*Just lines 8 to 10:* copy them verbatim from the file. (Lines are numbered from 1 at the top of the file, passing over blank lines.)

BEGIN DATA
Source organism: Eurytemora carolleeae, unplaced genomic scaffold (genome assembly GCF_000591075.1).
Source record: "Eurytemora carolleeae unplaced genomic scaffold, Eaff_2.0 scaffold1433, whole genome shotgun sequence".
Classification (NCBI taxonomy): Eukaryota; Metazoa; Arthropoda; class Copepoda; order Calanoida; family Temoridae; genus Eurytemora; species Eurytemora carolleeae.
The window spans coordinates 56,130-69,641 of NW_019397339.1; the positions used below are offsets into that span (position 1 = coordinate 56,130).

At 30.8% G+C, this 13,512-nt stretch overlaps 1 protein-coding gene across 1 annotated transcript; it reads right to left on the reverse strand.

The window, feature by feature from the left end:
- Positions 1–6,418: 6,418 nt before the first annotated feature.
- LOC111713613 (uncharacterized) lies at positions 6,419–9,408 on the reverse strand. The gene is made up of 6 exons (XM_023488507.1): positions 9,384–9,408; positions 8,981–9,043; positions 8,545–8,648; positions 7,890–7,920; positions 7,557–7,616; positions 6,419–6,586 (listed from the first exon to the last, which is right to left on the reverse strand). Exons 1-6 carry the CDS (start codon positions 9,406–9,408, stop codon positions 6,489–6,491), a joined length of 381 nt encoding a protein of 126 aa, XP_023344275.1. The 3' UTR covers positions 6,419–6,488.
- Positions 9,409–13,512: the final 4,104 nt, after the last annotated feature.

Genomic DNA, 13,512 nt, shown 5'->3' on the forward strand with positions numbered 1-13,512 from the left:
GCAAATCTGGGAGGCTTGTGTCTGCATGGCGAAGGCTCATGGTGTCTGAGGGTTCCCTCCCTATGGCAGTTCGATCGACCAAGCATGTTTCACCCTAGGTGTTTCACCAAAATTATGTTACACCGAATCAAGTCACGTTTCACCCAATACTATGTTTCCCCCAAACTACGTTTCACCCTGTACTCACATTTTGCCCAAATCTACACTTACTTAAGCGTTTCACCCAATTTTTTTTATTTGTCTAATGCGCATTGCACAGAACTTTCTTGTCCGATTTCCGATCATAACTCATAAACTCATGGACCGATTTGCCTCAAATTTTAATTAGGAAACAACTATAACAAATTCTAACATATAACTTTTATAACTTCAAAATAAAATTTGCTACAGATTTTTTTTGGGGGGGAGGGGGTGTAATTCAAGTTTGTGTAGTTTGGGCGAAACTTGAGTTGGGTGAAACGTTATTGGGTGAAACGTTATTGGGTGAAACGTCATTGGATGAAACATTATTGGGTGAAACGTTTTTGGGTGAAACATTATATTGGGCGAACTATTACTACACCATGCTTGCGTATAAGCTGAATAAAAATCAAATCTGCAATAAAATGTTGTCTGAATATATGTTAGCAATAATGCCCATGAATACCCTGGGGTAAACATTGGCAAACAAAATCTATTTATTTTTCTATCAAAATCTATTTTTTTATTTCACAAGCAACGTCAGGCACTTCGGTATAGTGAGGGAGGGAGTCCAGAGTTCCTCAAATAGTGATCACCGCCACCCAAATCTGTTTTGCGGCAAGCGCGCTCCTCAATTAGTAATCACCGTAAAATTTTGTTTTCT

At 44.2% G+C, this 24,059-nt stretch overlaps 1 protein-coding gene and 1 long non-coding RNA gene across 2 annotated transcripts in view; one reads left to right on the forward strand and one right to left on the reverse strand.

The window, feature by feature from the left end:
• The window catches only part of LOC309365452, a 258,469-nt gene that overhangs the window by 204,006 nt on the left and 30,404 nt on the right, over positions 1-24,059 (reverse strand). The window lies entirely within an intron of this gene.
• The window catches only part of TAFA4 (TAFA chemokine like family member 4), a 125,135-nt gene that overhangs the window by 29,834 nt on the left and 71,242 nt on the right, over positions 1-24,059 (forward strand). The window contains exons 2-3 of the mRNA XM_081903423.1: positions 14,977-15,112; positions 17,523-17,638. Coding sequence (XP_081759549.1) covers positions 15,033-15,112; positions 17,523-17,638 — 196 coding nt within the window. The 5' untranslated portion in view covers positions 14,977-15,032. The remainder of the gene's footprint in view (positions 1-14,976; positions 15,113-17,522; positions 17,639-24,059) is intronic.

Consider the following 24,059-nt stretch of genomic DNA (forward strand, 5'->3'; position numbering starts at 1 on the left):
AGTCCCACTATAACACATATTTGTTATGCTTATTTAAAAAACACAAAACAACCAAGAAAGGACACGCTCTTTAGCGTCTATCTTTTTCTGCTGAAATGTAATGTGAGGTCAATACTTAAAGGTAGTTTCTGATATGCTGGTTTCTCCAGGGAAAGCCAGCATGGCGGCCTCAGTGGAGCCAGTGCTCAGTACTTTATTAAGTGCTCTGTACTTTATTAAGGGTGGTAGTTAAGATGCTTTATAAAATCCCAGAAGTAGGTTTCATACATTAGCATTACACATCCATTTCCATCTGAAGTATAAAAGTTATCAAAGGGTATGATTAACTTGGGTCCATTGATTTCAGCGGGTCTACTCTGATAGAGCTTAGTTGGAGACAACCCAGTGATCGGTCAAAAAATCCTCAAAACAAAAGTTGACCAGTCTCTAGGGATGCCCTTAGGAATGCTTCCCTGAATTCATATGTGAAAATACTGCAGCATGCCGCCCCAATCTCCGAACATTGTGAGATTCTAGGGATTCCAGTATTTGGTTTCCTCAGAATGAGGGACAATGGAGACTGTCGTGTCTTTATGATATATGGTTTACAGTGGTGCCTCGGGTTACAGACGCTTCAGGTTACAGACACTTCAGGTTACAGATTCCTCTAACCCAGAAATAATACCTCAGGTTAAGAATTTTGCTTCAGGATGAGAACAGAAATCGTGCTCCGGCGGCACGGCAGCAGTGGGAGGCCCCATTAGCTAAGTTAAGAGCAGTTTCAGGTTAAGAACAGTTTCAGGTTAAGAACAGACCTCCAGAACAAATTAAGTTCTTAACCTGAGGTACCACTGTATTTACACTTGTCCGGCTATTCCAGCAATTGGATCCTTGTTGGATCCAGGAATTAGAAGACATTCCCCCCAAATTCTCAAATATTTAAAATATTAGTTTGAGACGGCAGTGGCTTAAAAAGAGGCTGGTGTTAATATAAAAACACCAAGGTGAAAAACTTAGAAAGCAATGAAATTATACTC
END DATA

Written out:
- LOC111713613 (uncharacterized) lies at positions 6,419–9,408 on the reverse strand. The gene is made up of 6 exons (XM_023488507.1): positions 9,384–9,408; positions 8,981–9,043; positions 8,545–8,648; positions 7,890–7,920; positions 7,557–7,616; positions 6,419–6,586 (listed from the first exon to the last, which is right to left on the reverse strand). Exons 1-6 carry the CDS (start codon positions 9,406–9,408, stop codon positions 6,489–6,491), a joined length of 381 nt encoding a protein of 126 aa, XP_023344275.1. The 3' UTR covers positions 6,419–6,488.
- Positions 9,409–13,512: the final 4,104 nt, after the last annotated feature.

Genomic DNA, 13,512 nt, shown 5'->3' on the forward strand with positions numbered 1-13,512 from the left: